An increasing number of companies have aggressive, immediate goals to reduce their greenhouse gas emissions with the goal of tackling climate change over the long run, as well as addressing the impacts already being experienced today. However, immediate cuts to emissions of long-lived climate pollutants (LLCPs) like carbon dioxide (CO2), will not mitigate the effects of climate change short-term. This is because LLCP emissions remain in the atmosphere over the long term.
Despite the importance of mitigating climate change in the near term, the most commonly used climate change accounting practices are more suited to tracking long-term impacts of climate action than the effects of near-term warming. In a newly released scientific paper in the journal Environmental Research Letters, scientists from The Nature Conservancy (TNC), Yale University and Fractal Ag propose a new framework to measure the efficacy of near-term efforts to curb climate change—whether those efforts play out over 20 years or 100 years.
“Climate change is not a future problem—we need to address it now and lessen the effects we're already experiencing,” said Stephen Wood, a senior scientist for agriculture and food systems at TNC and lead author of the paper. “We don't use methods that are designed to do that. In fact, the methods that we use disincentivize that.”
The study authors say a credible accounting framework for tracking near-term impacts would require three essential features: firstly, it would create separate accounting for near-term targets; secondly, it would incorporate timely data on how long pollutants linger in the atmosphere; finally, it would leverage a "dynamic baseline” approach in carbon accounting. Dynamic baseline accounting updates the baseline scenario—or, what would have happened in the absence of a carbon project—as conditions in the real-world change. Dynamic baseline approaches improve the accuracy of carbon estimations, showing how much additional carbon was removed as a direct result of a treatment.
Despite nearly all emissions targets being set for less than 35 years, existing progress-tracking platforms such as the Greenhouse Gas Protocol and Science Based Targets Initiative (SBTI) rely largely on long-term accounting methods. For reducing emissions, metrics are used that compare warming impacts over 100 years. For increasing carbon sequestration, carbon is assumed to remain in the biosphere for at least two decades and as much as 100 years.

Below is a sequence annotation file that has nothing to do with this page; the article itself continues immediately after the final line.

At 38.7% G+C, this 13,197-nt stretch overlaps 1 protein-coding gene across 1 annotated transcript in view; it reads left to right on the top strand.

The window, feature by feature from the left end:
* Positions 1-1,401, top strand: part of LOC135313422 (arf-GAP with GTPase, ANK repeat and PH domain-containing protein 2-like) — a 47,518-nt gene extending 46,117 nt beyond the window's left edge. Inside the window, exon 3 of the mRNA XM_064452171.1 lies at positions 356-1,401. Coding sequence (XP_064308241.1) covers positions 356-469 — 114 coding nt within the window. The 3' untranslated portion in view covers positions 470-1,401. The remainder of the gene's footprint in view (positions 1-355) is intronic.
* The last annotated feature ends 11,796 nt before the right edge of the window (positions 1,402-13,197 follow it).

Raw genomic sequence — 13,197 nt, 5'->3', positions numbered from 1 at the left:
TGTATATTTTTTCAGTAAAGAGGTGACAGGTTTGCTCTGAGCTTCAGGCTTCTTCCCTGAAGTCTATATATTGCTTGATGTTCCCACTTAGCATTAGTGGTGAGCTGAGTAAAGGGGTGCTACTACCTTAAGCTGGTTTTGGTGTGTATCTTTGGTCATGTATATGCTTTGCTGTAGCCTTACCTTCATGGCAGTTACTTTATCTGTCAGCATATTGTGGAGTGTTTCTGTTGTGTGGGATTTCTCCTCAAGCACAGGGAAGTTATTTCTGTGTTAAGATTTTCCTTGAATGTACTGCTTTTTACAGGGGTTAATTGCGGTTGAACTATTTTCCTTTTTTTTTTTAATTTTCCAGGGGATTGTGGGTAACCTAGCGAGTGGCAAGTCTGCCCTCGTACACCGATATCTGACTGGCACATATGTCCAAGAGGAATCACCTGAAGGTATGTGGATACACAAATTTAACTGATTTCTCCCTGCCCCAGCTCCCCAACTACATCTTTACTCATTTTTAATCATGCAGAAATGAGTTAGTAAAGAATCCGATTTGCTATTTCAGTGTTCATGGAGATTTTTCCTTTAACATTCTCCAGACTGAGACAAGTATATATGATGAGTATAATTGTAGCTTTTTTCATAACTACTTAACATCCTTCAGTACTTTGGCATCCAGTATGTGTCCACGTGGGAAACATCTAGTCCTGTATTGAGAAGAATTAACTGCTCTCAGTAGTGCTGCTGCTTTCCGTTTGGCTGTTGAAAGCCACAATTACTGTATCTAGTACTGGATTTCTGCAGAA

“This 100-year accounting approach was inherited from Kyoto Protocol, of 1997 when climate change was viewed as a future threat and not the present concern it is today,” explained Katharine Hayhoe, Chief Scientist at The Nature Conservancy and co-author on the paper.
Limiting global warming to 1.5C above pre-industrial levels is no longer possible without overshoot, which means a period of years, or even decades, of higher global temperatures before the climate stabilizes at 1.5C again. Overshoot implies very rapid short-term removal of carbon emissions, which can only be accomplished at scale with nature-based climate solutions and rapid reduction in other forcing agents to minimize warming and positive feedbacks in the climate system over that time.
The solutions exist, but we need to cut our carbon emissions as much as possible and as soon as possible, and to invest in nature to take carbon out of the atmosphere and provide critical benefits for people and biodiversity. The authors hope the carbon accounting framework proposed in the research paper will support the need for urgent climate action in the near-term.
“Because we need immediate climate action to mitigate changes we’re already experiencing, we also need new accounting methods that quantify the impact of even small, short-term removals,” said Hayhoe. “All action is necessary to achieving our goal of keeping warming within the limits laid out by the Paris Agreement.”
Read and download the full paper here:
Wood S.A., Hayhoe K., Bradford M.A., Kuebbing S.E., Ellis P.W., Fuller E., Bossio D. Mitigating near-term climate change. Environmental Research Letters
The Nature Conservancy is a global conservation organization dedicated to conserving the lands and waters on which all life depends. Guided by science, we create innovative, on-the-ground solutions to our world’s toughest challenges so that nature and people can thrive together. We are tackling climate change, conserving lands, waters and oceans at an unprecedented scale, providing food and water sustainably and helping make cities more sustainable. Working in more than 70 countries and territories, we use a collaborative approach that engages local communities, governments, the private sector, and other partners. To learn more, visit nature.org or follow @nature_press on Twitter.